How to keep buildings cool without air conditioning – according to an expert in sustainable design

The hotter it gets, the more people turn on their air conditioners (AC). Indeed, air conditioning is rising in countries around the world: it is anticipated that by 2050, around two-thirds of the world’s households will have an air conditioner, and the demand for energy to cool buildings would triple.

However, unless the energy is generated from renewable sources, the increased demand would result in greater greenhouse gas emissions, which will contribute to global warming – and, of course, hotter summers. It’s a vicious cycle, but buildings may be designed to keep the heat out while also reducing climate change.

A lot of these strategies are about being in touch with nature and understanding how it works

Manit Rastogi

Air conditioning as we know it now, based on the refrigeration cycle, has been around for a little more than a century. Did humanity spend hundreds of thousands of years uncomfortable before modern air conditioning? No, they employed other techniques to stay cool, and these methods still function now. In some climes, a no-refrigeration strategy may suffice. In more demanding scenarios, the measures outlined below can minimize the size and cost of air conditioners or heat pumps, as well as the amount of energy they consume. Begin with the design stage to incorporate effective cooling into the home’s construction. Then, add active cooling strategies that utilize little or no energy or refrigeration.

High performance homes already include two basic features that reduce the need for cooling, such as high levels of insulation and very tight construction. This keeps the inside in and the outside out.

Windows and shading

Windows facing east and west are more difficult to shade. Blinds and curtains are ineffective because they block the view and daylight, and if they are placed inside the window, heat penetrates the structure. As a result, external shutters, such as those commonly seen on antique buildings in France and Italy, are ideal.

Nature’s approach of providing summer shade and winter sun is deciduous vegetation. Properly planted evergreen trees will avoid excessive late afternoon heating, which can occur even in winter, for some exposed western windows. The sun can be deflected by moveable outside screening before it enters the glass. You can use the shielding when it is needed and save it when you wish to take benefit of the sun’s heat.

Paint and glazes

Roofs are now commonly coated with special pigments designed to reflect solar energy — not just in the visible spectrum, but also in the infrared spectrum. When compared to ordinary paint, these can reduce surface temperatures by more than 10°C. High performance solar glazing on windows also helps, as do coatings that are “spectrally selective,” meaning they keep the sun’s heat outside while allowing daylight in.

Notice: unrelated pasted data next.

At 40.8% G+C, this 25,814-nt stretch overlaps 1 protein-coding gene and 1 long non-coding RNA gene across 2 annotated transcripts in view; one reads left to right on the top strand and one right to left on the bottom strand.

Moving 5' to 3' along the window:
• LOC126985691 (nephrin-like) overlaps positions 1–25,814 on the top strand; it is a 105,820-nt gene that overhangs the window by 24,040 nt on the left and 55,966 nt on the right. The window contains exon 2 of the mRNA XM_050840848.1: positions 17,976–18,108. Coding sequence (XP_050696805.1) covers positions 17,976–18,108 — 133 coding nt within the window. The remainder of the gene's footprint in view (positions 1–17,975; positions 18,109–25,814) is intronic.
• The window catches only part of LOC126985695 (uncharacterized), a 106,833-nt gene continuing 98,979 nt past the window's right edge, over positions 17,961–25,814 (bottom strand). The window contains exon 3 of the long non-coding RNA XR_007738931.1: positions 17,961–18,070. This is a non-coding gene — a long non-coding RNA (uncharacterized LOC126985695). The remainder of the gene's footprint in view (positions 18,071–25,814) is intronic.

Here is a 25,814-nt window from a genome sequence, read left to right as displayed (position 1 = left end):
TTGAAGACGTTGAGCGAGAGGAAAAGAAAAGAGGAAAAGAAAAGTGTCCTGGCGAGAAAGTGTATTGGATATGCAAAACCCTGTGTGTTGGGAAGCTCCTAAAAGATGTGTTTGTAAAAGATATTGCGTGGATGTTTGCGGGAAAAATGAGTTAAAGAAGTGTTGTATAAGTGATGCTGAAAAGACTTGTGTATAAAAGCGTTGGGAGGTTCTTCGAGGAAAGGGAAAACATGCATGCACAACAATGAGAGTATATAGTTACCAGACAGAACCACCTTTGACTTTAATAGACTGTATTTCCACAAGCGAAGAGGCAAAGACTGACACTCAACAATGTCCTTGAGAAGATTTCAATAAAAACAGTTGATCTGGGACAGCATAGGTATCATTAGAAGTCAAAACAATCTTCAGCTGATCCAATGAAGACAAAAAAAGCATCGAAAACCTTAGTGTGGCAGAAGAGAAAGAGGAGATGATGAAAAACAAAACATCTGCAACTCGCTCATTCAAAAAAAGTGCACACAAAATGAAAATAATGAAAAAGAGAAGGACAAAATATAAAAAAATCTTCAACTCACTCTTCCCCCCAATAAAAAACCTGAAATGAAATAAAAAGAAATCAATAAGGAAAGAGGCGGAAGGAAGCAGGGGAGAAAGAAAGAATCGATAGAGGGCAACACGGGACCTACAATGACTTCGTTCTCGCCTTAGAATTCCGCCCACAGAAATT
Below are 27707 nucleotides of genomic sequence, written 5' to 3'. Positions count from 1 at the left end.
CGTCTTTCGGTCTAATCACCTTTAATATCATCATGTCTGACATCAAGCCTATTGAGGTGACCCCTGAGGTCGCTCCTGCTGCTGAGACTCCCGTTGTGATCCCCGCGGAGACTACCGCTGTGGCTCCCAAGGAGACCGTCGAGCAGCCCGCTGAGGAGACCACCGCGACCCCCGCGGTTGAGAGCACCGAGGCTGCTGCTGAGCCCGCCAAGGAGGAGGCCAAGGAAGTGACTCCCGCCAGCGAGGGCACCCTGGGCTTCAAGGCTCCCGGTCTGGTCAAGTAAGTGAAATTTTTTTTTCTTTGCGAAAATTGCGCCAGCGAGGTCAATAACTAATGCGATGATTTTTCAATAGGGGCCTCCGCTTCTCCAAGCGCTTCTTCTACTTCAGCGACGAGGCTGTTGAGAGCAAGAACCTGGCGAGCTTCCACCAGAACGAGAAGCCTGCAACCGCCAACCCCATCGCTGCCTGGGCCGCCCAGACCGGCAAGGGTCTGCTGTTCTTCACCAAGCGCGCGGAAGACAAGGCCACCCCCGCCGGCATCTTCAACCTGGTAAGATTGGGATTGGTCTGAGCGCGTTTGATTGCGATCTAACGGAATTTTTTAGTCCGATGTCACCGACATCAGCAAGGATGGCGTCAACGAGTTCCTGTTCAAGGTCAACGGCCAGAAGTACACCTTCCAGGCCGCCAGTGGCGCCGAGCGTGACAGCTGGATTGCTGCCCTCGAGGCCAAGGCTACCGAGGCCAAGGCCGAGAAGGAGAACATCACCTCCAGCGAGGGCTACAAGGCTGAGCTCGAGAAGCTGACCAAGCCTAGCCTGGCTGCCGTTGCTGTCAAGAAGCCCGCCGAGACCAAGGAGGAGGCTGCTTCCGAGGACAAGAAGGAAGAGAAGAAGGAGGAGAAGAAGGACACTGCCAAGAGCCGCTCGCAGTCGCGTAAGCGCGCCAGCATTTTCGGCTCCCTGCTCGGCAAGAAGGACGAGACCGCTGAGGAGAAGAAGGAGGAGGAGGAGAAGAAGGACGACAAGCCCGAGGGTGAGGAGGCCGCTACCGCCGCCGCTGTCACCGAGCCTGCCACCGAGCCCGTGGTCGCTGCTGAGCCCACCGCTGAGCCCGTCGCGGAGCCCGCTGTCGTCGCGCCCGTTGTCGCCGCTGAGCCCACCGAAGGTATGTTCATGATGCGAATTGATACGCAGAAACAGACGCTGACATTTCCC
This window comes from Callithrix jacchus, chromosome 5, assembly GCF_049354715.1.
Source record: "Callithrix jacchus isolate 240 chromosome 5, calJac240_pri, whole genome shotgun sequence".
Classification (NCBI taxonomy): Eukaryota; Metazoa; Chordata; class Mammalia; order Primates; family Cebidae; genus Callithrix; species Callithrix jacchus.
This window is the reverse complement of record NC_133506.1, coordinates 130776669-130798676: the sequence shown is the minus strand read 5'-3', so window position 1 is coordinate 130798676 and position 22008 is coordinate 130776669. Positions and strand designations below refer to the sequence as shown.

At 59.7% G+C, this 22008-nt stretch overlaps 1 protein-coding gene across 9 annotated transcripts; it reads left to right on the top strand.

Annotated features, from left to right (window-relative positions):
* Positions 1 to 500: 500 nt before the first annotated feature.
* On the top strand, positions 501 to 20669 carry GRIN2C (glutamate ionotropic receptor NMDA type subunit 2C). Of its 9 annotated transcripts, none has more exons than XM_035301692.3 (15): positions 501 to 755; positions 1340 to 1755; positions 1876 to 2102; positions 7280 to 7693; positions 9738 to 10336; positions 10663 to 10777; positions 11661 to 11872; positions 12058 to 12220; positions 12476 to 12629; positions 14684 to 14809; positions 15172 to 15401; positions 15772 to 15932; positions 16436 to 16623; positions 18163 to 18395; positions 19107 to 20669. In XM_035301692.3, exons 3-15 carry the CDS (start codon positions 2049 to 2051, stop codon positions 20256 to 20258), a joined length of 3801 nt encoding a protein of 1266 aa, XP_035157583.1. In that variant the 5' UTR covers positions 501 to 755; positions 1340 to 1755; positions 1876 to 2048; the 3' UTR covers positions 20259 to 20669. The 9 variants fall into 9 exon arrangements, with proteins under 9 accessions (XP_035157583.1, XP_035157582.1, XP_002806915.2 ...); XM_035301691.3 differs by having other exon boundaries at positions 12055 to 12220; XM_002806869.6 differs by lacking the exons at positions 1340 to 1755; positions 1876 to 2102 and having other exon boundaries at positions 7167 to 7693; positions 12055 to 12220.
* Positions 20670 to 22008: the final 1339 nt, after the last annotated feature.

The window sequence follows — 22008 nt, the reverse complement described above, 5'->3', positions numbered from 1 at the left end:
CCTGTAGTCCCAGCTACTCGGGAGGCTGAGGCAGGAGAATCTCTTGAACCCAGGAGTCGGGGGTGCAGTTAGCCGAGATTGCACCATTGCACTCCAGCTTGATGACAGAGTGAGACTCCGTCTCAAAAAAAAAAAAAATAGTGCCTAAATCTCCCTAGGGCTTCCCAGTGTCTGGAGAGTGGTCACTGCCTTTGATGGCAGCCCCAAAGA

There is also photochromic glazing, which changes transparency based on the intensity of the light (similar to some sunglasses), and thermochromic glazing, which darkens when it is hot, which can also be beneficial.

Building materials and make it massive

Buildings composed of stone, bricks, or concrete, or embedded in the ground, can feel cooler because of their large “thermal mass” – that is, their propensity to absorb and release heat slowly, so smoothing temperatures across time, making daytime cooler and nighttime warmer.

When the temperature rises, thermal mass absorbs heat and releases it when the temperature falls. This can be used for both heating and cooling. For thousands of years, high mass structures have been employed over the world to keep people comfortable by decreasing daily temperature changes. The theory applies to all homes, even those made of mass materials like concrete, gypcrete, masonry, earth blocks, and even water tanks.

Energy-Efficient Cooling

In hot, dry areas, evaporative cooling is utilized to cool and humidify. It improves on basic air flow by using fans to push a continuous stream of outside air through a wet pad into the living room without recirculating the air. These systems’ blowers consume far less electricity than a refrigerant-based air conditioner and even less than a heat pump.

While you’re more likely to find basic, low-cost window-mounted evaporative coolers, there are more sophisticated models that work alone or in conjunction with a ducted air delivery system to increase dispersion throughout the home.

All structures should begin with the basic structural cooling measures discussed earlier, such as effective insulation, air sealing, landscape shade, and, where applicable, thermal mass. These work in all buildings, anywhere. Applying one or more of the more active techniques can provide further cooling. Exterior shade that can be moved is always beneficial when direct sunlight hits the structure, especially on the east and west sides. Natural ventilation employing night flushing and cross ventilation is an useful next step in many regions.

Using fans to add a mechanical boost to natural air flow boosts cooling capacity, especially at night. Evaporative cooling is the next option, however it is only effective in certain regions. As a last option, energy-efficient heat pumps are always accessible.

Source: The Conversation || Zero Energy Project

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